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Ntsika documentary to premier

Date Released: Mon, 8 July 2013 08:59 +0200

Eighteen months of work are coming to fruition at the National Arts Festival for Alette Schoon and her team of documentary film-makers.

Ntsika: The Pillar, Schoon's documentary, catalogues the transition of school principal Madeleine Schoeman in her move from the prestigious Victoria Girls' High School to Ntsika Secondary School, a no fee school in a Grahamstown township.

Schoon is a lecturer in TV News Writing and TV News Production at Rhodes University and took her sabbatical in 2012 to focus on the documentary. The idea was born from a workshop held by Michael Rabiger, the founder of the Documentary Center at Columbia Centre in Chicago. Rabiger suggested to the workshop participants that they make a documentary "the ending of which you do not know".

The idea to track the progress of Madeleine Schoeman came while Schoon was reading the newspaper. "It was perfect," Schoon said of the idea. "Madeleine has a strong sense of social justice," said Schoon, speaking about the subject of the documentary. Schoeman took on a mammoth task. Ntsika had only had acting principals for several years prior to her appointment.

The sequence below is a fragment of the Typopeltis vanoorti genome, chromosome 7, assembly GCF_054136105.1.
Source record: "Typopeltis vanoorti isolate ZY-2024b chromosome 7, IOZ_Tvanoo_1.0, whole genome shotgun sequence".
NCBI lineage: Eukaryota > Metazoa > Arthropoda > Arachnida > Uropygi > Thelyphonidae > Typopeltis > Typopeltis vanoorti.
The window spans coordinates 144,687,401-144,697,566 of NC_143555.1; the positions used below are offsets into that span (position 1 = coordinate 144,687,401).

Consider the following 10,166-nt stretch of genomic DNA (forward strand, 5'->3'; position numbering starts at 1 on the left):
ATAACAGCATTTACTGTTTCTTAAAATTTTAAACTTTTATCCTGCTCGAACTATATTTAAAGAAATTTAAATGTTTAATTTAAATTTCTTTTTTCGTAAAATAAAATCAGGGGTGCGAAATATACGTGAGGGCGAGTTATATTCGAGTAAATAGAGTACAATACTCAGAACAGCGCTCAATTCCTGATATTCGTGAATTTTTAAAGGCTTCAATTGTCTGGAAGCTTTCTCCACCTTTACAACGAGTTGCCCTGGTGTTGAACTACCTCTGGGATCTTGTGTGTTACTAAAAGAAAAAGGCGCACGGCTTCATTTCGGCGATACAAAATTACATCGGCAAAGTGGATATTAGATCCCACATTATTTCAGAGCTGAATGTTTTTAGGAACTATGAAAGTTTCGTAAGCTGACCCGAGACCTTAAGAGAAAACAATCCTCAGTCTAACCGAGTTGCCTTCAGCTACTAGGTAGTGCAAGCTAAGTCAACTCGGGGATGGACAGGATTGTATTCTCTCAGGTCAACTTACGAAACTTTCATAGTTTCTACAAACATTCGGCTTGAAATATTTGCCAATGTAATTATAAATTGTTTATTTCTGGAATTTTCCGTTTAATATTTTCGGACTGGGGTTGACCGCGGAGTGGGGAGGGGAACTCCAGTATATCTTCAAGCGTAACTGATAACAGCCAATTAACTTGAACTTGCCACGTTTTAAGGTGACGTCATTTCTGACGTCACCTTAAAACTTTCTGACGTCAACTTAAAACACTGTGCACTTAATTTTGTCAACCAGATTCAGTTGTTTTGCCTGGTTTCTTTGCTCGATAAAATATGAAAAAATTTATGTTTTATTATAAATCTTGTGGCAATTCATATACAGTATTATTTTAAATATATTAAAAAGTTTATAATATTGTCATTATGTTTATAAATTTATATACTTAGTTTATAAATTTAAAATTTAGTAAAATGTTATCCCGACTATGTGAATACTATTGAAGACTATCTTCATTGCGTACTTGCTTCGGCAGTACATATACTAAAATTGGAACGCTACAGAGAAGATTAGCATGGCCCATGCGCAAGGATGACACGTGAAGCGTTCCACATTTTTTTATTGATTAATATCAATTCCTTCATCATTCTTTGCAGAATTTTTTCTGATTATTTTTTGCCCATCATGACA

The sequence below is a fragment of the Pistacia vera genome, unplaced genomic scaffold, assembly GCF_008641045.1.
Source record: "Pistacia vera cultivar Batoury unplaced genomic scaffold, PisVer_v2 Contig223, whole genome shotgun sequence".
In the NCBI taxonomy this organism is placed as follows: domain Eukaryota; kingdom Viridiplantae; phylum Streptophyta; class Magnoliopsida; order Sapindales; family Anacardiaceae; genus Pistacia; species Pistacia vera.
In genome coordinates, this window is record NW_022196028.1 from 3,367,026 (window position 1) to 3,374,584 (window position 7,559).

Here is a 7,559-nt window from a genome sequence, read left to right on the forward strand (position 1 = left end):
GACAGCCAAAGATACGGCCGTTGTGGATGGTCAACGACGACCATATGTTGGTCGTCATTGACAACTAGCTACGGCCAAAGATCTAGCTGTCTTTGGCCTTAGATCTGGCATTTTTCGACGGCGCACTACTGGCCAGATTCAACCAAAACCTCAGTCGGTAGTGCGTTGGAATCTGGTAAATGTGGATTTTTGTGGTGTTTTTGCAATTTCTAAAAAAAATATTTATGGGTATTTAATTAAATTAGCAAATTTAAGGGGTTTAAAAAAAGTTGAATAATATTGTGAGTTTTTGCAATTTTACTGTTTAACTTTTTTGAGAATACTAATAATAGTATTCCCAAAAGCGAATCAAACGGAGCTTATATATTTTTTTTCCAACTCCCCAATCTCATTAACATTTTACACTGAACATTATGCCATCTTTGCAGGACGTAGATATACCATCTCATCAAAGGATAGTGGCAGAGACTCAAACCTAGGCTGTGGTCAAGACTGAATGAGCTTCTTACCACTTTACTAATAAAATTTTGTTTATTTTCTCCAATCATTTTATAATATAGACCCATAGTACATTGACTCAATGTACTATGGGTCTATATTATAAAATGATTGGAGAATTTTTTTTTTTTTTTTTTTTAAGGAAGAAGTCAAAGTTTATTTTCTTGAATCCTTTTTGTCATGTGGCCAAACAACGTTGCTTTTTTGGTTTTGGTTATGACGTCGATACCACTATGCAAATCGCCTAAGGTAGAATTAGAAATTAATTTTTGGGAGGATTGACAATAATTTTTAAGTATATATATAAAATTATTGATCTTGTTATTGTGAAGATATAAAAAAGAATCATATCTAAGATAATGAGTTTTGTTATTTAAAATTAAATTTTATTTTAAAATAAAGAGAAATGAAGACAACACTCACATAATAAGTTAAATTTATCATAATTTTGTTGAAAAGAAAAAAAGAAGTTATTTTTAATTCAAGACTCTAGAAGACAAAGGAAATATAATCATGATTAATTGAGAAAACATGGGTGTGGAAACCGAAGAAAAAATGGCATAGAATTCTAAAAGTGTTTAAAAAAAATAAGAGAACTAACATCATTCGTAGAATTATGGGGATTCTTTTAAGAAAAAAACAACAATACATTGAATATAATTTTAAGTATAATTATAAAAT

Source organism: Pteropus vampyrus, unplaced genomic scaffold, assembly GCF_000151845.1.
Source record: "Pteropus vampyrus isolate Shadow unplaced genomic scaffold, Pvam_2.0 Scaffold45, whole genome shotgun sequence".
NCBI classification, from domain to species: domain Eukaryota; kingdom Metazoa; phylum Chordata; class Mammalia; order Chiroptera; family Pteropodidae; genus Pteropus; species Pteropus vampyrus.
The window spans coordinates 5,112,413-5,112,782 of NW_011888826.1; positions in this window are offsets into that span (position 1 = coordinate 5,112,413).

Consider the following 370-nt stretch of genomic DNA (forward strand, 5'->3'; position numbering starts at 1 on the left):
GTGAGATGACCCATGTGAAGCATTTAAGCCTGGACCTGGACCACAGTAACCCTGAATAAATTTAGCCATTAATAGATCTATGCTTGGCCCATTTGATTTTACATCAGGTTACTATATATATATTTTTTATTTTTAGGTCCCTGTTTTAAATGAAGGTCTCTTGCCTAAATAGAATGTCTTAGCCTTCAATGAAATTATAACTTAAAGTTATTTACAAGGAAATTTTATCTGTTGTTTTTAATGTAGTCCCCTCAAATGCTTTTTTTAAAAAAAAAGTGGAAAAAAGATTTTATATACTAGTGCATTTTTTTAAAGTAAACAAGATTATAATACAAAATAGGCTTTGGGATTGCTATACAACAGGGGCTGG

The school is a no-fee school. Many of the pupils do not live with their parents and struggle in environments not conducive to learning. The documentary tracks not only Schoeman's journey, but also pupils in the Matric class of 2012, as well as Samuel Johnson, the Maths and Science teacher at Ntsika from Sierra Leone, who has not been paid in 18 months.

His temporary work visa has been cancelled and while in previous years the process has been reversed in good time, Johnson has not been able to receive payment for his work and is living off his savings. The documentary captures his experience of what is like to teach on an empty stomach. Schoon emphasises that Schoeman did not want to be the focus of the piece, as she does not see her work as a charity proj ect. "She says that it is a collective intervention," said Schoon, describing Schoeman's outlook.

The first screening of the film will take place tomorrow (Saturday) at 6pm in the Eden Grove Red lecture venue. The team and the people featured in the film will also be in attendance. Schoon hopes to screen the documentary at the Durban International Film Festival later this month.

The focus on South African education is pertinent to current issues in South Africa. As stilt-walkers cross the street in front of the camera, Johanna Mavhungu, journalism researcher and the narrator of the film, comments, "We need to fix our education so that everyone can walk tall.' Ntsika: the Pillar documents one woman's efforts to do just that.

Photo caption: The makers of Ntsika: The Pillar are united in their wish for education in South Africa to improve. Alette Schoon sits surrounded by her crew.

Photo: Supplied

Article Source: GROCOTT`S MAIL, Supplement A